A Call for Diplomacy in Iran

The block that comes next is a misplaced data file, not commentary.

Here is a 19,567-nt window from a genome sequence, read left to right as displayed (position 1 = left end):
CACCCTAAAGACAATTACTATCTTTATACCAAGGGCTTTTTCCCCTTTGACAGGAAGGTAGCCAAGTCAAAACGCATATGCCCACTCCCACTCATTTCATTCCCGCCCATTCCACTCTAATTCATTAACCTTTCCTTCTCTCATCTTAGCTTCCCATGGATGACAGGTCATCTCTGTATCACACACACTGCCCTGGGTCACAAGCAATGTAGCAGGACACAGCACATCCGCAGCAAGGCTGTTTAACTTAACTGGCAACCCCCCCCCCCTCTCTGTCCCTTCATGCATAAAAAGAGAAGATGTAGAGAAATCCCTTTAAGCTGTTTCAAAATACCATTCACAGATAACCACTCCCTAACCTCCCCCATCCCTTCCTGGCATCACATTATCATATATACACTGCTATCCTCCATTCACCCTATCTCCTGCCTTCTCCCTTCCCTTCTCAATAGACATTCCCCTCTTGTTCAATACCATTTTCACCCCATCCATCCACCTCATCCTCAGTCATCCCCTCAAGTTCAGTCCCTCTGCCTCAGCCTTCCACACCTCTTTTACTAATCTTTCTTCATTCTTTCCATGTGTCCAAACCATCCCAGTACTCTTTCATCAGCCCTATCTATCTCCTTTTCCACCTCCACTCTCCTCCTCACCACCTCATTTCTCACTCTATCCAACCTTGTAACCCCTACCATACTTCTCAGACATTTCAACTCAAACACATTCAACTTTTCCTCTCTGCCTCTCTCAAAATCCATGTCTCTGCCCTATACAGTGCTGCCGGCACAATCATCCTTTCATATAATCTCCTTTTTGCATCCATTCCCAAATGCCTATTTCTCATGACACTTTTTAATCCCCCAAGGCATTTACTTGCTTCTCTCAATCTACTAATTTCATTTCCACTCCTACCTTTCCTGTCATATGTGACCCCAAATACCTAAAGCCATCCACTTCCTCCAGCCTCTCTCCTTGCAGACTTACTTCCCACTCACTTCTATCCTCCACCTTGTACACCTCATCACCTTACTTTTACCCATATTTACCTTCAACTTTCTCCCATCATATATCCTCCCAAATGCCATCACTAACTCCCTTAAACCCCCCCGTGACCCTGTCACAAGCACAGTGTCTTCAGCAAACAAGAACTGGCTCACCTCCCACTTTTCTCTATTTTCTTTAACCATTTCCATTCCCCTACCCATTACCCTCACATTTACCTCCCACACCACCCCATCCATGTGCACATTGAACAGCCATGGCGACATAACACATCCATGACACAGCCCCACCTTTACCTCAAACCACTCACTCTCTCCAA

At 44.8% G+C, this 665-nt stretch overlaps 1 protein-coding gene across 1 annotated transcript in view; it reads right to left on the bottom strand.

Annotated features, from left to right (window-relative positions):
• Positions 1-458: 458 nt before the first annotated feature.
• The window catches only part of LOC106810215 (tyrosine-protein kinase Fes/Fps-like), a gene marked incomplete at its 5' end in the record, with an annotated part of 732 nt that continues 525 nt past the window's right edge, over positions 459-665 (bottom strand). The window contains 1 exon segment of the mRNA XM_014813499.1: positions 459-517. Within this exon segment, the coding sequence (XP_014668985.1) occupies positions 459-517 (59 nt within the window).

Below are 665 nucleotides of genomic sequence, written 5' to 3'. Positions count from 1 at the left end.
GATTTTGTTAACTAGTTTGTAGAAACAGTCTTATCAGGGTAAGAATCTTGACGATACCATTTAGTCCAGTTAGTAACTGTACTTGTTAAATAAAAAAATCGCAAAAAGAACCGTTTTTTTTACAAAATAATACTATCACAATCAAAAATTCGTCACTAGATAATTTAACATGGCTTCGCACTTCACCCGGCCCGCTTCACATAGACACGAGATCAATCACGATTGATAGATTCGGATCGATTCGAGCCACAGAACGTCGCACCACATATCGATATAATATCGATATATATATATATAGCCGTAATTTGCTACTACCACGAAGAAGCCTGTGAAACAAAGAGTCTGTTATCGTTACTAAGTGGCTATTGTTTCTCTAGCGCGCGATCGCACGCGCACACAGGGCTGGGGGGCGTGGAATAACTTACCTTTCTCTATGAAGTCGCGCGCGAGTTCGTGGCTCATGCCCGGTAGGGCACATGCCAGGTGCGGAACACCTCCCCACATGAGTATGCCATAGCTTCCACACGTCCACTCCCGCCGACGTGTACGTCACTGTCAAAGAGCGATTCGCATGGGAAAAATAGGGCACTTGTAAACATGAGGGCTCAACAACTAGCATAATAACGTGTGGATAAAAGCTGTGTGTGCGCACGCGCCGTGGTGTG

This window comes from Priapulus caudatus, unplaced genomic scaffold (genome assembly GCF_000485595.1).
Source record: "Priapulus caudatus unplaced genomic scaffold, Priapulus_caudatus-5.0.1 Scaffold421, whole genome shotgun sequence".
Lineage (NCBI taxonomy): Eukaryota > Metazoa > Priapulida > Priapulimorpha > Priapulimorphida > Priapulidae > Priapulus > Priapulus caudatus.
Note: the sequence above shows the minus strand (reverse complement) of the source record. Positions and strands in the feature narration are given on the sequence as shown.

From the ousting of the Western-friendly Shah Reza Pahlavi to President Bush’s declaration of Iran’s “evil,” relations between Iran and the West have been troubled for quite some time. Now, with the advancement of Iran’s nuclear program, these relations are going from bad to worse. In his untactful speeches, President of Iran Mahmoud Ahmadinejad has continually challenged the United States to battle, while an American-led air attack campaign is in the advanced stages of planning. The current International Atomic Energy Agency (IAEA) and United Nations (UN) resolutions are too weak to deter Iran from developing nuclear technology and its militaristic byproduct; but military conflict, which in times of failure was a last resources at best, is not the answer today. Stronger sanctions must be imposed and there needs to be actual diplomacy between Iran and the United States instead of pre-school insults if the situation will ever be resolved satisfactorily. The present will never make sense and the future will be chaotic without some understanding of the past. Iranian -American hostility is directly related to the countries’ troubling histories. Up until the mid-1950’s, relations were in fact quite good. In 1952, the CIA, acting upon heightened American fear of communism, helped covertly depose the somewhat socialist but democratically elected Prime Minister Mohammed Mossadeq in favor of the Shah. The Shah established a dictatorship and westernized Iran with the support of the United States; his western-friendly regime engendered the same resentment that endures in Iran today. It has been perceived that America had meddled in a sovereign democracy. Jimmy Carter, the first President to oppose the Shah, greatly worsened American-Iranian relations by allowing the Shah to be ousted in an indigenous revolution in 1979. He then caved into conservative pressure by allowing the Shah to seek refuge in the United States, an event which became the root of much current Iranian hatred. Since then, one event after another has led to exponentially worsening Iran relations, culminating in the declaration mad by our President that Iran is part of an “axis of evil.” Military aggression is not the efficient way to solve this conflict. A war against Iran would cause severe American and civilian casualties and needless destruction, not to mention economic chaos. Iran has a strong military, and its leaders claim that America is in for a surprise. Despite whether or not these statements are bluster, it is certain that an attack on Iran would be of much greater scale than either Afghanistan or Iraq. Military engagement would also sharply bolster the hateful Middle Eastern view of America. A invasion of Iran might include operations against Syria and eventually involve neighbors, as Iran would most probably launch a counter-attack on Iraq. If bombardment of nuclear plants and military opposition was unnecessary against the Soviet Union, then why take such action against the comparatively weaker Iran? When did American policy shift from viewing war as a last resort to an easy option? Diplomacy must come first. War may not be the solution, but the current, weak and ineffective IAEA and UN resolutions were compromised to satisfy the opposing interests between the West, Russia, and China. Iran and IAEA have announced a new agreement for cooperation in the future, but it is a feeble one. The general director of the IAEA, Mohamed ElBaradei, wants to keep Iran in the Nuclear Non-Proliferation Treaty and to prevent an American military strike, but the IAEA is not adequately monitoring Iran. The new agreement allows for ambiguous Iranian compliance, allowing Iran to practically handpick its inspectors. Sanctions and diplomacy must be brought to bear until a more adequate agreement can be achieved. Since July 2006, the UN has passed three binding resolutions to stop Iran from enriching its uranium, but as Ahmadinejad boasts, Iran has ignored the UN. Iran, in fact, wants to increase its enrichment efforts to “industrial scale.” Russia and China surprisingly support economic sanctions on Iran despite their commercial interests in Iran and “if the Russian and Chinese are serious about preventing proliferation and shoring up authority of the Security Council, they should now be more willing to produce a resolution with sharper teeth,” writes The Economist. The point of IAEA and UN resolutions was to stop all enrichment efforts, but the efforts are not working. Mohamed ElBaradei says “It is pointless asking Iran to stop all enrichment work, since it as already mastered these skills.” Other countries have these skills as well, but they do not use them. Mr. ElBaradei claims that it is better to let Iran do its work under very tight supervision, in order to ensure positive application of this nuclear development. The UN, when making hopefully stronger sanctions, should take Mr. ElBaradei’s argument into consideration. Stronger sanctions will send Iran the message that their questionably purposed nuclear development must stop and will open the door to the long term solution, diplomacy. Negotiation is difficult, but it is the only solution. Over the course of the last few years, Ahmadinejad, Bush, and Cheney have all “claimed” that diplomacy is the solution to this chaos. What’s keeping them?